MEMC Electronic Materials
(WFR) may be providing a model for companies hit by rising commodity prices -- control your own supply chain.
Shares of the silicon-wafer manufacturer jumped again this week to sit at just under $20 -- a five-year high -- as investors see good things from rising silicon prices.
While MEMC makes wafers, it also makes its own polysilicon, the central building block of semiconductor chips and the main ingredient used to make the wafers used to build microchips for electronics gear.
Polysilicon has become scarce due to capacity constraints and
growth of the solar energy market
, which also uses the material to make solar panels. As a result, polysilicon prices have pushed up to more than $45 a kilogram from the mid-$30s just 12 months ago. And prices are seen reaching $60 a kilogram next year.
Since MEMC makes 90% of its own poly, it appears to be in great position to pass along most of these rising prices to customers.
This possibility has been apparent for months, but investors have recently flocked to MEMC's shares as the supply and demand imbalance has become more apparent. Normally an issue that remains far back in the electronics supply chain and well removed from the end customer, the dynamic is attracting increased scrutiny from the mainstream.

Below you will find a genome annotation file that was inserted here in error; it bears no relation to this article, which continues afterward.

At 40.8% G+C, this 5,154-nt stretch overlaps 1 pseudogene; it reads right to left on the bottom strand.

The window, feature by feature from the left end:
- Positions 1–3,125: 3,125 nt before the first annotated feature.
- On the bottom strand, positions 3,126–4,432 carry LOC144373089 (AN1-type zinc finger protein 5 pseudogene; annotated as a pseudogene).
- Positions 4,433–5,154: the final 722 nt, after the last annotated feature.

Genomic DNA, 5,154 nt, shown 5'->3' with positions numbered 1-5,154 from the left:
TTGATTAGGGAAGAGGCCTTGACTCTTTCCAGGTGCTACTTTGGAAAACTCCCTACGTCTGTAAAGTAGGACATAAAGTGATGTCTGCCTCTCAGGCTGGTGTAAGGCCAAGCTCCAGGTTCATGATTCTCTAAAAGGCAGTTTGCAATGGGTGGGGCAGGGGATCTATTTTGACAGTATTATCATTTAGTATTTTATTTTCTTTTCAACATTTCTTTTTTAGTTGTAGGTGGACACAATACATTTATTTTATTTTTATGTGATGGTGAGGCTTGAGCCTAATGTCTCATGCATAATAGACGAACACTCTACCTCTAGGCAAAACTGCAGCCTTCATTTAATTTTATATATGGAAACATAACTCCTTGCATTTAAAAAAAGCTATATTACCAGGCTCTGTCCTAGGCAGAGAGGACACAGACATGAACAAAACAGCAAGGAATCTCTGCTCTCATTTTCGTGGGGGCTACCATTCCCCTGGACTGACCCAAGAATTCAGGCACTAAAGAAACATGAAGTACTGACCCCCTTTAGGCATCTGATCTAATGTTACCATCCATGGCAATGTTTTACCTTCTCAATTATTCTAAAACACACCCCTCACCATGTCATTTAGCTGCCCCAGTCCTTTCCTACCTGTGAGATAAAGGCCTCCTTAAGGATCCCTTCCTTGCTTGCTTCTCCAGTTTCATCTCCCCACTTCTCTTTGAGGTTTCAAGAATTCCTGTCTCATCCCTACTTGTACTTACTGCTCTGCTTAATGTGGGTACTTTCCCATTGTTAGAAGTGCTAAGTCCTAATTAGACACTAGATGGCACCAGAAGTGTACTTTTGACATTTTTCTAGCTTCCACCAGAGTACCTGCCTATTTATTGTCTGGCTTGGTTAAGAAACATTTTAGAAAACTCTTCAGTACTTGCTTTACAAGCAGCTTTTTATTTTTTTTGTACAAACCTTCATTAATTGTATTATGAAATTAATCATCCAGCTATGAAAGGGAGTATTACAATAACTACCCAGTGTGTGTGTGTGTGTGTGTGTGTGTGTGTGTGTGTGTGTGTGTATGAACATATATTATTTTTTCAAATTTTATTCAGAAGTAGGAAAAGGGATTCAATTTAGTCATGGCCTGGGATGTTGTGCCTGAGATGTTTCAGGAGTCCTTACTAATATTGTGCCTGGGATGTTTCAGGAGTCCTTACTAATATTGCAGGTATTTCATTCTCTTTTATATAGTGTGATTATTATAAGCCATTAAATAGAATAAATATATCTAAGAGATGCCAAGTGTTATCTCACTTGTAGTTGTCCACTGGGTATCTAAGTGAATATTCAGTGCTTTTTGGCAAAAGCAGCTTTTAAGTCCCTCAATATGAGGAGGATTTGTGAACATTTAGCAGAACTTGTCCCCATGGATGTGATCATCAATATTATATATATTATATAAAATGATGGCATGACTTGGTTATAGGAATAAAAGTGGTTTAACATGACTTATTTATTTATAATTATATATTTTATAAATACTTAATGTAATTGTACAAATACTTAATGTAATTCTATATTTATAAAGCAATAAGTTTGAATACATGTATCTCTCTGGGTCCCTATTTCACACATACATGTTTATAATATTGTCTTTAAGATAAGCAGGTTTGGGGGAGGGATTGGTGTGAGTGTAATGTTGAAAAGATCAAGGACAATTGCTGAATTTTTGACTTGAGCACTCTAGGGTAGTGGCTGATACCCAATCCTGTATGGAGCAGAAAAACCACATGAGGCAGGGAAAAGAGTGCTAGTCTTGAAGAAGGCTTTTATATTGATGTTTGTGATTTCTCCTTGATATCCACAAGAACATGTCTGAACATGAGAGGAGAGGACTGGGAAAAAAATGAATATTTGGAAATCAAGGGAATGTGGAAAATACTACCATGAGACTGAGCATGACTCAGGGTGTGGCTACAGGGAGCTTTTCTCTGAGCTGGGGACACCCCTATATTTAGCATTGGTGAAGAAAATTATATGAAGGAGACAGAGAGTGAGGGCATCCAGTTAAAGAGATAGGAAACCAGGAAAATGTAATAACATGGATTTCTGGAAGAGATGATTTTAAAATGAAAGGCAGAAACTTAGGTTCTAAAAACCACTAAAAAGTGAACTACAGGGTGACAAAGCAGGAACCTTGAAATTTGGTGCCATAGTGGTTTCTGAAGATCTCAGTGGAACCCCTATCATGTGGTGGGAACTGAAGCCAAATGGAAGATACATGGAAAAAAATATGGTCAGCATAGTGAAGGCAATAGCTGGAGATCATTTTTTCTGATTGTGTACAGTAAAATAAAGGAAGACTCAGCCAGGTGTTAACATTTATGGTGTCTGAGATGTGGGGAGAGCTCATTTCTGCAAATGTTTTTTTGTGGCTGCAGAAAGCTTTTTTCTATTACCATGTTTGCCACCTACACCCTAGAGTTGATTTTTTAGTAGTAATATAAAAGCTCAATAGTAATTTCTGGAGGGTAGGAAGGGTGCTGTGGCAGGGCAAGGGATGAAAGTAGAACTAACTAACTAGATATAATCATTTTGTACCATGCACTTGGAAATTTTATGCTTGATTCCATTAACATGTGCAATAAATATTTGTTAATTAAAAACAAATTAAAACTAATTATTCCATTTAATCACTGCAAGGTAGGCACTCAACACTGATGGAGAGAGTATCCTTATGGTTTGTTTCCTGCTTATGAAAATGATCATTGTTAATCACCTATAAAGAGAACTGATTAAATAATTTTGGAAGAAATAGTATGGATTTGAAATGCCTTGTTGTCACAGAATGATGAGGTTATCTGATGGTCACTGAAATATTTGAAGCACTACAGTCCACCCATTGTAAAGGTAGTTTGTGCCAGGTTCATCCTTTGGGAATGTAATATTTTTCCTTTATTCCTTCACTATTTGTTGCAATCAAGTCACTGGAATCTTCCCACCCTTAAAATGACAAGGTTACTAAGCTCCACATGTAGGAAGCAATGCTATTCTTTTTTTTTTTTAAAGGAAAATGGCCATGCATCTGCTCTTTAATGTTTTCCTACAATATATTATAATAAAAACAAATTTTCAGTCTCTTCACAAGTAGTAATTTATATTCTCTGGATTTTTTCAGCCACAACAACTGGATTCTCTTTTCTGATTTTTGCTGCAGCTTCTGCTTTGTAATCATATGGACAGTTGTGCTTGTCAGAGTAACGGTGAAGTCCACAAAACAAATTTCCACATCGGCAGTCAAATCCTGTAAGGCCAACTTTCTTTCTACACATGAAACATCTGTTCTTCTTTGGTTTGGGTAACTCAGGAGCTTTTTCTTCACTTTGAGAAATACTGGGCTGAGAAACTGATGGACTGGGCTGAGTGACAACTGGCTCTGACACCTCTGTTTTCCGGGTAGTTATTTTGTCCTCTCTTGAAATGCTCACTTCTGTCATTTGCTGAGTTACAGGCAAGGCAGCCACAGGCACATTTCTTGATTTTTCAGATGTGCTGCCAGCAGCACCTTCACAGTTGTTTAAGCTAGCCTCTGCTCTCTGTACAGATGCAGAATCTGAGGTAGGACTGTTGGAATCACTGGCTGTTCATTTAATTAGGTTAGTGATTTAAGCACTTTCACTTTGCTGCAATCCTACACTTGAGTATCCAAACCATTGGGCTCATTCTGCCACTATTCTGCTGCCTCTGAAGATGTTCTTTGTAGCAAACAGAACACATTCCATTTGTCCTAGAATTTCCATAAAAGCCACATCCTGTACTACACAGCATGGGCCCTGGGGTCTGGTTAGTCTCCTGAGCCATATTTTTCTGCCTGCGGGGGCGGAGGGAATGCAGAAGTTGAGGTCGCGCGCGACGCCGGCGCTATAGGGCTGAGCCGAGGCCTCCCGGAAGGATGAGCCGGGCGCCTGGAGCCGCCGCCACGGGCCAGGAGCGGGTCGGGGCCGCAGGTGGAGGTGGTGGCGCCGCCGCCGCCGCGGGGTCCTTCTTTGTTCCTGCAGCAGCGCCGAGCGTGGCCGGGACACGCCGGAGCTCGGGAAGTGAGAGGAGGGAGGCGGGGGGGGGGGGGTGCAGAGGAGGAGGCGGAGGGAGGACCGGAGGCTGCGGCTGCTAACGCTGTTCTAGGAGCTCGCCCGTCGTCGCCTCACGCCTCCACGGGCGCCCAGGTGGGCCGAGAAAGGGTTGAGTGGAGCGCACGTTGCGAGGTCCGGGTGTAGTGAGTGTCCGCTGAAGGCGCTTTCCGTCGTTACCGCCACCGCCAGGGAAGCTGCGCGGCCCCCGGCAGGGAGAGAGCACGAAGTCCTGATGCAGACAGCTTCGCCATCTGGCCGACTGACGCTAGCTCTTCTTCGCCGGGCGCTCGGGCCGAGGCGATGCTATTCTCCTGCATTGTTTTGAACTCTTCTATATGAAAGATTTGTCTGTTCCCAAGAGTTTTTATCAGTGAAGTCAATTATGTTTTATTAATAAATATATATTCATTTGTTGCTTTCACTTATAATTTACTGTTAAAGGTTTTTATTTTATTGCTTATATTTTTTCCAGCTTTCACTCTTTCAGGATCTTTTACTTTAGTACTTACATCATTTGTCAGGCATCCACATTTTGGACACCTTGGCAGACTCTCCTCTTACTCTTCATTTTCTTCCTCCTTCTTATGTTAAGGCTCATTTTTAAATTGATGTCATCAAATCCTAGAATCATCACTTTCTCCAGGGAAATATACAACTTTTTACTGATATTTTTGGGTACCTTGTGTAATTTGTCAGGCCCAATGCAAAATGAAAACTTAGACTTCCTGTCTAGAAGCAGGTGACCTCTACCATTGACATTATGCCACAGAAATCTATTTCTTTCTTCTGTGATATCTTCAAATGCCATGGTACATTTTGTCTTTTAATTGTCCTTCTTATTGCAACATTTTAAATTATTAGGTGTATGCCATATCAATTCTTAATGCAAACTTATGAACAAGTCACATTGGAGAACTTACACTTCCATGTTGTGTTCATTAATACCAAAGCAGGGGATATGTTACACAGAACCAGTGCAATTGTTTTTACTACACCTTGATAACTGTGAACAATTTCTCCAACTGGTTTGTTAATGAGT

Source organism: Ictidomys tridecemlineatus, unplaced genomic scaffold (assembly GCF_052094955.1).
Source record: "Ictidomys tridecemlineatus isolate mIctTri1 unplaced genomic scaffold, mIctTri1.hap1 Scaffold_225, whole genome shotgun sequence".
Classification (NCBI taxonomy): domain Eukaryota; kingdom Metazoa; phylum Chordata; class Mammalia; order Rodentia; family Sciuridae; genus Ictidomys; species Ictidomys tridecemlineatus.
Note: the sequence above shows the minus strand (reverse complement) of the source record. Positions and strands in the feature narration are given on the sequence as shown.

In July, CEO Nabeel Gareeb said during the company's earnings conference call that customers had yet to try engaging in early negotiations for 2006 contract pricing, but he expected "that instinct will start arising in people this quarter or next quarter."
He said that when poly prices last rose -- two years ago -- everyone in the industry participated, regardless of whether they were experiencing higher costs or not. "The guys that don't have poly supplies in house will get price increase passed along to them," Gareeb said, noting that customers of those companies will have to accept a lower rate of return. "We are not willing to accept that."